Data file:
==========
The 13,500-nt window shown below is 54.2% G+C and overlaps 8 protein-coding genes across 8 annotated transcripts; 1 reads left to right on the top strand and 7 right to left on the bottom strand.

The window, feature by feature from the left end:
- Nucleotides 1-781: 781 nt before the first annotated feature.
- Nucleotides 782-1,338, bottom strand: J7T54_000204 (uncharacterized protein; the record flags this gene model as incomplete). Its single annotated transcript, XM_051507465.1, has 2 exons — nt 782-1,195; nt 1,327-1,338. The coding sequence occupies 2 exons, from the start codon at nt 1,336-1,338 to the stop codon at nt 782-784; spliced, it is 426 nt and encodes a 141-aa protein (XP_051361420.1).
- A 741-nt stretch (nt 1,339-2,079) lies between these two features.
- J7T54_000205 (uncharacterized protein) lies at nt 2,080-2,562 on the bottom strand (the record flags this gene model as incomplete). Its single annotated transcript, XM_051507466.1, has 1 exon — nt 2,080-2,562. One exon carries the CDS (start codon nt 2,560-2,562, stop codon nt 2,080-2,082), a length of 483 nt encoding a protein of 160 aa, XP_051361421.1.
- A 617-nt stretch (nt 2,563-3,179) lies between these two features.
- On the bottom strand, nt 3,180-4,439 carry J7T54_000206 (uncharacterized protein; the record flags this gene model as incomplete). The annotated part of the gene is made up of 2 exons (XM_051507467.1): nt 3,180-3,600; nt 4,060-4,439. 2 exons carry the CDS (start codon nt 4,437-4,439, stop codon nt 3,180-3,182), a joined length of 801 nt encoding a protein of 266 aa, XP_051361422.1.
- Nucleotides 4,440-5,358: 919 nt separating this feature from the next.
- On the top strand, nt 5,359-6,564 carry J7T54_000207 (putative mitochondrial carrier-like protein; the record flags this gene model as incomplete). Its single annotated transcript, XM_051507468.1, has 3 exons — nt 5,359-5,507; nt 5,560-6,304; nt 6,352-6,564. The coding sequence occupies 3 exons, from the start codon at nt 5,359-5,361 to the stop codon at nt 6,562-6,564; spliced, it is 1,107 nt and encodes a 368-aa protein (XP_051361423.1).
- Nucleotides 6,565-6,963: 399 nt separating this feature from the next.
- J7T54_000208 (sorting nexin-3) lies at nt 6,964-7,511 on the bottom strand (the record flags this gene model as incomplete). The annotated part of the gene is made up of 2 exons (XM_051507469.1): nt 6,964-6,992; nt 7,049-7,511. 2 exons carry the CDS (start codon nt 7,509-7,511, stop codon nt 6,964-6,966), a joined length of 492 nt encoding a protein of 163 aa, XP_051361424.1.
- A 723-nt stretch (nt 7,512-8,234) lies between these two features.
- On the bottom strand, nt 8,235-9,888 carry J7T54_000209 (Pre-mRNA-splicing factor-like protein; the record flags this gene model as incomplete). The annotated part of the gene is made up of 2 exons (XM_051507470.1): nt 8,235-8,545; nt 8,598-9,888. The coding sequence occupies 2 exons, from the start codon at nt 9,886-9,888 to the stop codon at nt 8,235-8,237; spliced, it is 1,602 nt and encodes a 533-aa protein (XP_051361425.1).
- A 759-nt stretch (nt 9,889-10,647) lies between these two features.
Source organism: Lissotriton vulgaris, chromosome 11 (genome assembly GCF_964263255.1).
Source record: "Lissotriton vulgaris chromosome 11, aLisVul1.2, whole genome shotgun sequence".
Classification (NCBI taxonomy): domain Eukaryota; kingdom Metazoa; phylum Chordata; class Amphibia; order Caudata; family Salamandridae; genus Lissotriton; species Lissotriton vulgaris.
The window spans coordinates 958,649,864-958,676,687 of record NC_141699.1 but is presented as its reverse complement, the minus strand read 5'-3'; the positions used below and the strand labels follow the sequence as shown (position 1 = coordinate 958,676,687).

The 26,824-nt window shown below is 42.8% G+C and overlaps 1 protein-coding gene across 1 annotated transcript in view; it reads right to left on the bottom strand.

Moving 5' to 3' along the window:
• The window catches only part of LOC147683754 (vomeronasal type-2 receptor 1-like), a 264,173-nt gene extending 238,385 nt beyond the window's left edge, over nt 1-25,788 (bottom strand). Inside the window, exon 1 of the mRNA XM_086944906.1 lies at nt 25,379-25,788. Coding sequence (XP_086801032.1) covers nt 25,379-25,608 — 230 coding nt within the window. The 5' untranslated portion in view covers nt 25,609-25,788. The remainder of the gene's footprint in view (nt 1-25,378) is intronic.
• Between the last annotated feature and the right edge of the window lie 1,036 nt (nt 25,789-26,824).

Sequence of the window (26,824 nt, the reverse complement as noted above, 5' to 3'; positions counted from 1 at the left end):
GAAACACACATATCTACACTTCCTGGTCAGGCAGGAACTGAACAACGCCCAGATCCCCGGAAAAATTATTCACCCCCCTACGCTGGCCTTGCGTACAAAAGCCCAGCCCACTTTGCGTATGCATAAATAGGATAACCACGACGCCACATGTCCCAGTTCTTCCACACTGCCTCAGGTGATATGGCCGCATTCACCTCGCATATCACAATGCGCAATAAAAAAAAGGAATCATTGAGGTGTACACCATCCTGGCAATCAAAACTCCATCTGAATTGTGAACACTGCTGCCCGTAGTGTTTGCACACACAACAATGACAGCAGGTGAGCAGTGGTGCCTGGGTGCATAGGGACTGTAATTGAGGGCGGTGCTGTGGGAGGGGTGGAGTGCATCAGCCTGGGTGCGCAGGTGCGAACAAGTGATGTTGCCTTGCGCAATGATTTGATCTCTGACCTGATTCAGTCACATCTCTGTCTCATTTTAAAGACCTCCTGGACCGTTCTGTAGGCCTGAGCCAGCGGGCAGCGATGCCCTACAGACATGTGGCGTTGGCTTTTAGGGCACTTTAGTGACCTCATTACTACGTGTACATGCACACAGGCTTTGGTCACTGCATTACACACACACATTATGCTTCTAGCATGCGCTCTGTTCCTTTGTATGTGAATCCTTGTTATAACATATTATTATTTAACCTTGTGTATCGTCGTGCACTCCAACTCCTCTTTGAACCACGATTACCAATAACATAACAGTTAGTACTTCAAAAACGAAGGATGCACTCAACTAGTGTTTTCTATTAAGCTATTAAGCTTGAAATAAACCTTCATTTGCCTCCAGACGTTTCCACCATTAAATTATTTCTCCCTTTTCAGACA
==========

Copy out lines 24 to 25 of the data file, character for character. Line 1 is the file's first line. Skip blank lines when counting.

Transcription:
Sequence of the window (26,824 nt, the reverse complement as noted above, 5' to 3'; positions counted from 1 at the left end):
GAAACACACATATCTACACTTCCTGGTCAGGCAGGAACTGAACAACGCCCAGATCCCCGGAAAAATTATTCACCCCCCTACGCTGGCCTTGCGTACAAAAGCCCAGCCCACTTTGCGTATGCATAAATAGGATAACCACGACGCCACATGTCCCAGTTCTTCCACACTGCCTCAGGTGATATGGCCGCATTCACCTCGCATATCACAATGCGCAATAAAAAAAAGGAATCATTGAGGTGTACACCATCCTGGCAATCAAAACTCCATCTGAATTGTGAACACTGCTGCCCGTAGTGTTTGCACACACAACAATGACAGCAGGTGAGCAGTGGTGCCTGGGTGCATAGGGACTGTAATTGAGGGCGGTGCTGTGGGAGGGGTGGAGTGCATCAGCCTGGGTGCGCAGGTGCGAACAAGTGATGTTGCCTTGCGCAATGATTTGATCTCTGACCTGATTCAGTCACATCTCTGTCTCATTTTAAAGACCTCCTGGACCGTTCTGTAGGCCTGAGCCAGCGGGCAGCGATGCCCTACAGACATGTGGCGTTGGCTTTTAGGGCACTTTAGTGACCTCATTACTACGTGTACATGCACACAGGCTTTGGTCACTGCATTACACACACACATTATGCTTCTAGCATGCGCTCTGTTCCTTTGTATGTGAATCCTTGTTATAACATATTATTATTTAACCTTGTGTATCGTCGTGCACTCCAACTCCTCTTTGAACCACGATTACCAATAACATAACAGTTAGTACTTCAAAAACGAAGGATGCACTCAACTAGTGTTTTCTATTAAGCTATTAAGCTTGAAATAAACCTTCATTTGCCTCCAGACGTTTCCACCATTAAATTATTTCTCCCTTTTCAGACA